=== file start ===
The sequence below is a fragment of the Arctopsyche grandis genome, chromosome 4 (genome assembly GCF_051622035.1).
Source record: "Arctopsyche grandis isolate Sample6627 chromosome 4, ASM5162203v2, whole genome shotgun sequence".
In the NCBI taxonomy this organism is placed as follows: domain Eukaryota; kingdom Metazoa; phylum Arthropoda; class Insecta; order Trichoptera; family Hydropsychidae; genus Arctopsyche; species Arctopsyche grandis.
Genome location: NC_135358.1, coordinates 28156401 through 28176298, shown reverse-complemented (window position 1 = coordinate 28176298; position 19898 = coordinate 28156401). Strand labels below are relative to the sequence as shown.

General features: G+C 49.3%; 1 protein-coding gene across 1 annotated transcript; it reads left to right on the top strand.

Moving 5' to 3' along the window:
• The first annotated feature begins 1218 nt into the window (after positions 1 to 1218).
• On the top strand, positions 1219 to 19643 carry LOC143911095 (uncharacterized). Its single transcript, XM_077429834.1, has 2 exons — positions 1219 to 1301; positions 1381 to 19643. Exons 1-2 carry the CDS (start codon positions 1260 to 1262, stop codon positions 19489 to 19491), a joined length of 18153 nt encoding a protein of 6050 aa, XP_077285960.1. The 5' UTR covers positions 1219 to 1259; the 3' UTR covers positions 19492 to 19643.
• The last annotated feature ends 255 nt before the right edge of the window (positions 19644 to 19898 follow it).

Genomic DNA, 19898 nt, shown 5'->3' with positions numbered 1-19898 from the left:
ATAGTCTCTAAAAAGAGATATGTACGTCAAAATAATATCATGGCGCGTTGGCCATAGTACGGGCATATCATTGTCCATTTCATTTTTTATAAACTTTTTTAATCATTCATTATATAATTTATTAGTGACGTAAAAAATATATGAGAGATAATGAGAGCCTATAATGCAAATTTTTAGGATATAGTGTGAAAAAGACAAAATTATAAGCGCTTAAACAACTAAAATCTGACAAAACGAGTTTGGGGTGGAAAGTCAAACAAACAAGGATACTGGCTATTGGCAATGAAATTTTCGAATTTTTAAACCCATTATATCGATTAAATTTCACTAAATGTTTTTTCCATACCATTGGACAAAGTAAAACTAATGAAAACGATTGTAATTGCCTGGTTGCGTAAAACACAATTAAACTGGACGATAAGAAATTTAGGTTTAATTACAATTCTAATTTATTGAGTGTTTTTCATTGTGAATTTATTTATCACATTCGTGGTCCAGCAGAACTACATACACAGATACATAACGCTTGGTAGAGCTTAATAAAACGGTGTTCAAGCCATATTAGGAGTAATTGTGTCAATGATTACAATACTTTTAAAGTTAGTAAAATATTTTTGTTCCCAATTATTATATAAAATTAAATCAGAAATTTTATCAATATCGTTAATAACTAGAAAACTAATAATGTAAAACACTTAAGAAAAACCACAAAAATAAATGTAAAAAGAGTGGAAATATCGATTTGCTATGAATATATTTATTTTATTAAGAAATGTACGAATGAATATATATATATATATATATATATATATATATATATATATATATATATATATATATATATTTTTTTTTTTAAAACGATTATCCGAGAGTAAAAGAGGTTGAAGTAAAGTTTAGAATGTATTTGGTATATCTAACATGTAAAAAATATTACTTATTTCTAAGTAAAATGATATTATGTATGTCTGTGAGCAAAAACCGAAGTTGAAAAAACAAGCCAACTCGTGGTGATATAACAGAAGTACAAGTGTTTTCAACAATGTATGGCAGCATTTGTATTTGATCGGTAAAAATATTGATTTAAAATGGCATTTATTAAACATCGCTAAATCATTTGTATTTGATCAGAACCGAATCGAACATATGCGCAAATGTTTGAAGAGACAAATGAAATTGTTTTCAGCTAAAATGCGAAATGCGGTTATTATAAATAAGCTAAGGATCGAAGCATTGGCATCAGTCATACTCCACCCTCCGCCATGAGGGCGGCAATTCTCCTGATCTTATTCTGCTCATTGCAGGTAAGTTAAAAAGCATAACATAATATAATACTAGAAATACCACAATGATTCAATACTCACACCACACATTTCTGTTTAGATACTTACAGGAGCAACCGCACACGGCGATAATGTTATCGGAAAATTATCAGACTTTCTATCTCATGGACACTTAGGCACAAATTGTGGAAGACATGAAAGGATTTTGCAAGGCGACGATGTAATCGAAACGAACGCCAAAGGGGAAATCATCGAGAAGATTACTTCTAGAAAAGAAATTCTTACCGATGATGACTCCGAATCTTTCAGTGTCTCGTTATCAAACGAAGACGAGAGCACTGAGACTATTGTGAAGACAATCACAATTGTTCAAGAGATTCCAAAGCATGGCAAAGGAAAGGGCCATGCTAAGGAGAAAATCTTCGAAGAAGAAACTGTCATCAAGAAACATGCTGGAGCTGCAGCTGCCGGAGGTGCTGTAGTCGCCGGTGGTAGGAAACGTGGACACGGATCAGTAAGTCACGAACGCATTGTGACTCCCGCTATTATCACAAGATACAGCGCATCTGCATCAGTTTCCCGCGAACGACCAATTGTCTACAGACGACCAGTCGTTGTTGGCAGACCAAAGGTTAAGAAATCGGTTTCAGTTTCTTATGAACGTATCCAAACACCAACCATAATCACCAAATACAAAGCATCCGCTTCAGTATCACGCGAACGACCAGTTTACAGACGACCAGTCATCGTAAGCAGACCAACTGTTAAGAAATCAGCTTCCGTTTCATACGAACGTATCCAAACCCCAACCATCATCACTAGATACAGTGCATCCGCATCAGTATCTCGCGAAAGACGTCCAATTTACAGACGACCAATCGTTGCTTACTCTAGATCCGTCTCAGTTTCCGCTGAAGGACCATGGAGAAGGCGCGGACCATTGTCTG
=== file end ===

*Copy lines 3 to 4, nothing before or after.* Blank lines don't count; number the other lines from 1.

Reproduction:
In the NCBI taxonomy this organism is placed as follows: domain Eukaryota; kingdom Metazoa; phylum Arthropoda; class Insecta; order Trichoptera; family Hydropsychidae; genus Arctopsyche; species Arctopsyche grandis.
Genome location: NC_135358.1, coordinates 28156401 through 28176298, shown reverse-complemented (window position 1 = coordinate 28176298; position 19898 = coordinate 28156401). Strand labels below are relative to the sequence as shown.